<!ELEMENT BODY O O (%block;) -(BODY) +(INS|DEL)> in Java

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<!ELEMENT BODY O O (%block;) -(BODY) +(INS|DEL)>
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Why are insertions and deletions used in this declaration The content inclusion says that <ins> and <del> tags can occur anywhere in the content enclosed by <body> and </body> tags While the content exclusion says that a body element cannot contain another body element, in this case it s necessary because of the curious %block declaration used in the model group The leading % character identifies this as a parameter entity, essentially a macro symbol that refers to a longer character string declared elsewhere in the DTD Parameter entities, which commonly occur in DTDs, are discussed shortly (see the section Parameter Entities ) The %block entity reference is a shorthand way of referring to all block element types that happen to include <body> It is easier to exclude <body> from the list of block elements than to define a special-purpose declaration Interestingly, XML eliminates the use of content inclusion and exclusion from the XHTML DTD, and thus it is both more verbose and in some ways simpler to read
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Attribute Declarations
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Once an element s syntax has been defined, we have to address its attributes All attribute declarations begin with the keyword ATTLIST, followed by the element name, attribute name, attribute type, and default data information, as you can see in the following:
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<!ATTLIST element-name attribute-name attribute-type default-data>
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The HTML 401 <bdo> tag type illustrates a small attribute declaration:
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<!ATTLIST BDO %coreattrs; lang NAME dir (ltr|rtl) >
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#IMPLIED #REQUIRED
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Appendix E:
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The XML syntax that defines the <bdo> tag under XHTML is similar, though you should notice that many more attributes are now available for this tag:
<!ATTLIST bdo %coreattrs; %events; lang %LanguageCode; #IMPLIED xml:lang %LanguageCode; #IMPLIED dir (ltr|rtl) #REQUIRED >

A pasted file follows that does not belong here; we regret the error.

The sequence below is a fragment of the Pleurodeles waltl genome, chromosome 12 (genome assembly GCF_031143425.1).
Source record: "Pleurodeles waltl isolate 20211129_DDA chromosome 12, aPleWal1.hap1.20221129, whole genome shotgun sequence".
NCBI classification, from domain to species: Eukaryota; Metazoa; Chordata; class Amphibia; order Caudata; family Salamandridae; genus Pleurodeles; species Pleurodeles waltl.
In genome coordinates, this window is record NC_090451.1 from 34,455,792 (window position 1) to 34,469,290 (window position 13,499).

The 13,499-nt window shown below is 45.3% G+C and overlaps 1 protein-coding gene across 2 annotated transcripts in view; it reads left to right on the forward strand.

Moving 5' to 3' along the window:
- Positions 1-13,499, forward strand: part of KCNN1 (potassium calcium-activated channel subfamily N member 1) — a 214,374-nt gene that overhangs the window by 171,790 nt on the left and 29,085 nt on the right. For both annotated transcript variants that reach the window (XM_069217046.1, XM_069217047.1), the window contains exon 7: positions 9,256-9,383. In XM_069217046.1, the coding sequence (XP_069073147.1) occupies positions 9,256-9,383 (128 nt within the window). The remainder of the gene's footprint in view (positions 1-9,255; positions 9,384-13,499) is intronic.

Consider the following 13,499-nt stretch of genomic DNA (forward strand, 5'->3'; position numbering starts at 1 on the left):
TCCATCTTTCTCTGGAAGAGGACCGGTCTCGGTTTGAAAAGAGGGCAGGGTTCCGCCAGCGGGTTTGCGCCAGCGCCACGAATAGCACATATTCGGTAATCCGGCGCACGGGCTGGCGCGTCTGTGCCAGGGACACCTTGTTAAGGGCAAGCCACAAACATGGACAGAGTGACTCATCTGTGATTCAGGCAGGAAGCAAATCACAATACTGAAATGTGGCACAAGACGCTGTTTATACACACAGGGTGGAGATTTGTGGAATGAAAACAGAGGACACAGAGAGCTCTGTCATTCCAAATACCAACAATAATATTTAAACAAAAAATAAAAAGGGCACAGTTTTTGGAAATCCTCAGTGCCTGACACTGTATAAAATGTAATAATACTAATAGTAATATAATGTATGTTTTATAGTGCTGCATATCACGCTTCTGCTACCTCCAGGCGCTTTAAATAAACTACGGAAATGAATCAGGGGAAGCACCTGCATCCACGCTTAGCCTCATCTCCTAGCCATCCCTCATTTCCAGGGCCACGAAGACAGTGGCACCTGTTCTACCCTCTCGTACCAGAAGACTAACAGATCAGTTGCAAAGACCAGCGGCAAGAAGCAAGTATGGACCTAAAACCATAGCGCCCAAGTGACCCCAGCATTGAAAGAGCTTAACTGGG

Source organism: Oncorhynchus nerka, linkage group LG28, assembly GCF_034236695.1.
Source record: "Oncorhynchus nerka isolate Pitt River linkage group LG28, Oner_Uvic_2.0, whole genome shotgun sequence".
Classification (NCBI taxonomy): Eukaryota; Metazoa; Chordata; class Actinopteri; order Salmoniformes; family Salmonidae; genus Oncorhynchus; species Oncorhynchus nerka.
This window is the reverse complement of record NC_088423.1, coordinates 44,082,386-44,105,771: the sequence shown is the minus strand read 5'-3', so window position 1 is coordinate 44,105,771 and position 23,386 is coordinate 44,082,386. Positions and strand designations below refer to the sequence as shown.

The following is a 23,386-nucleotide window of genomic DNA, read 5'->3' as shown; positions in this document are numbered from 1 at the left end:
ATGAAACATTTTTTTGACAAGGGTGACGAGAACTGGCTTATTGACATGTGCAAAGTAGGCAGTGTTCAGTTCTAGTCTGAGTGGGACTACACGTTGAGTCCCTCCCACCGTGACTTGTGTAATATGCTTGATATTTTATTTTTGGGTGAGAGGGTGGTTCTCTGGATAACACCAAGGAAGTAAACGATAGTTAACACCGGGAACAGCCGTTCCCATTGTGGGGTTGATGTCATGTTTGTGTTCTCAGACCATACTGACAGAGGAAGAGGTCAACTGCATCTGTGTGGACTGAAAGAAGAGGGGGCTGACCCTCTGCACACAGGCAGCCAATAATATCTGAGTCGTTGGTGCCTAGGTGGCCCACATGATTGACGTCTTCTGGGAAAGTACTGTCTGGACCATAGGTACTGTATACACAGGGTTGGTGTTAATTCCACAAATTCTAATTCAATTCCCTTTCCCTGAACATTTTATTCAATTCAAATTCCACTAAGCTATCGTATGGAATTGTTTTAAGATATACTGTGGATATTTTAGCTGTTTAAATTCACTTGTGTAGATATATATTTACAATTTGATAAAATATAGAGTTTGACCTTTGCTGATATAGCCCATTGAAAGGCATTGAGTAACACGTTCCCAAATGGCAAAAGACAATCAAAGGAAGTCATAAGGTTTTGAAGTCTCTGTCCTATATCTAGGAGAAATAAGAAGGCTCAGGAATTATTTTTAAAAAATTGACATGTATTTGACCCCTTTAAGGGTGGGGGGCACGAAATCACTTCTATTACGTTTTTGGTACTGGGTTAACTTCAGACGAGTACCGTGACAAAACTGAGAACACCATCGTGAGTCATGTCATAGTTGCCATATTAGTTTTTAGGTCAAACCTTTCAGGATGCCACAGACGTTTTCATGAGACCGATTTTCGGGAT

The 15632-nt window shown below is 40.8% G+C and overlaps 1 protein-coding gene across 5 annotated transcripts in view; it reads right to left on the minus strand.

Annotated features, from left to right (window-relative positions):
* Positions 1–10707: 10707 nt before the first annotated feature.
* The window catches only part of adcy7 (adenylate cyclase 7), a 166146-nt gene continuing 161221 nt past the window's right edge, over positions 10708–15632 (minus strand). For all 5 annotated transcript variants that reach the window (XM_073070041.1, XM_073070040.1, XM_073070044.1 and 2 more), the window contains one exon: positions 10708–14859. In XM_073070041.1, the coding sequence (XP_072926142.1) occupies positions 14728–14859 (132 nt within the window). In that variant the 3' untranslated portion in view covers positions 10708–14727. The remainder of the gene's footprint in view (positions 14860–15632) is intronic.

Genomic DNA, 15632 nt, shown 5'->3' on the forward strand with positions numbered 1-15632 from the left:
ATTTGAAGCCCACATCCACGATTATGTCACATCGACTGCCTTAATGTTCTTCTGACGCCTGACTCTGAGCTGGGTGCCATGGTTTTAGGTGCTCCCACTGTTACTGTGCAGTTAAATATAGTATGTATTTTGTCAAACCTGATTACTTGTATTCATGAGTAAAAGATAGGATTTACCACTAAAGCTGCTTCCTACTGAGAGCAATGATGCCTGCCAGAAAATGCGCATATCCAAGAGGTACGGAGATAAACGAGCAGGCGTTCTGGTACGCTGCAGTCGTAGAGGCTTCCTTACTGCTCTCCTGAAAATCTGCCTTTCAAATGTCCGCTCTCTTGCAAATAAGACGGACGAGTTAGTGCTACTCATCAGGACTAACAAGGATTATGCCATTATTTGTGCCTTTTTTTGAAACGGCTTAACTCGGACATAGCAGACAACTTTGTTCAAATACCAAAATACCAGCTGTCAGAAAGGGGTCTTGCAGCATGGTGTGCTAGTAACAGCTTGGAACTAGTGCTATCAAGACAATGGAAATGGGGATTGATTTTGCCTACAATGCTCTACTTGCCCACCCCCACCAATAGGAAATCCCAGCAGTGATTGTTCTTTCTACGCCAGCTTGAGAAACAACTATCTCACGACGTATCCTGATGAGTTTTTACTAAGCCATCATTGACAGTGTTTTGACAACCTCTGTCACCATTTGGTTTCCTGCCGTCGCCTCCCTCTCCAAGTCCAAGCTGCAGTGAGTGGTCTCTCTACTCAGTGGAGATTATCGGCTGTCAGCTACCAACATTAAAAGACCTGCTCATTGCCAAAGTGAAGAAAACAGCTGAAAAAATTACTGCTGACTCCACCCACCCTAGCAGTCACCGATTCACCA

We note that commonly repeated attributes and values under both HTML and XHTML tend to be minimized with parameter entities like %coreattrs, which will expand to id, class, style, and title attributes
SGML and XML Keywords
The previous SGML example declares the lang attribute as having values of type NAME, an alphabetic string NAME is one of several SGML/XML keywords occurring in HTML and XHTML s declarations of an attribute s type: CDATA Unparsed character data ID A document-wide unique identifier IDREF A reference to a document-wide identifier NAME An alphabetic character string plus a hyphen and a period NMTOKEN An alphanumeric character string plus a hyphen and a period NUMBER A character string containing decimal numbers Notice that in the previous DTD fragment example for <bdo> that the dir attribute did not declare its type using a keyword Instead, the type is specified using an enumerated list containing two possible values, ltr and rtl In the previous example for either SGML or XML, the dir attribute s default behavior is specified with a keyword like one of these: #REQUIRED A value must be supplied for the attribute #IMPLIED The attribute is optional #FIXED The attribute has a fixed value that is declared in quotes using an additional parameter Because the attribute/value pair is assumed to be constant, it does not need to be used in the document instance A default value may also be specified using a quoted string; for example, the enctype attribute on a form element has the MIME type shown in the string that follows by default:
enctype %ContentType; "application/x-www-form-urlencoded"
PART III
Part III:
Appendixes
Parameter Entities
An entity is essentially a macro that allows a short name to be associated with replacement text Parameter entities define replacement text used in DTD declarations Syntactically, a parameter entity is distinguished by using the percent (%) symbol Its general form is shown here:
<!ENTITY % name "replacement text">
It is used in DTDs as follows:
%name;
Parameter entities are a convenient way to define commonly occurring pieces of a DTD so that changes only need to be made in one place We see in XHTML a parameter entity to define the core attributes common to most elements
<!ENTITY % coreattrs "id ID class CDATA style %StyleSheet; title %Text; > #IMPLIED #IMPLIED #IMPLIED #IMPLIED"
Notice that entity %coreattrs further references entities (%StyleSheet; and %Text;) to define values for the style and title attributes Once defined, the core attributes could be added to an attribute list declaration for an element as follows:
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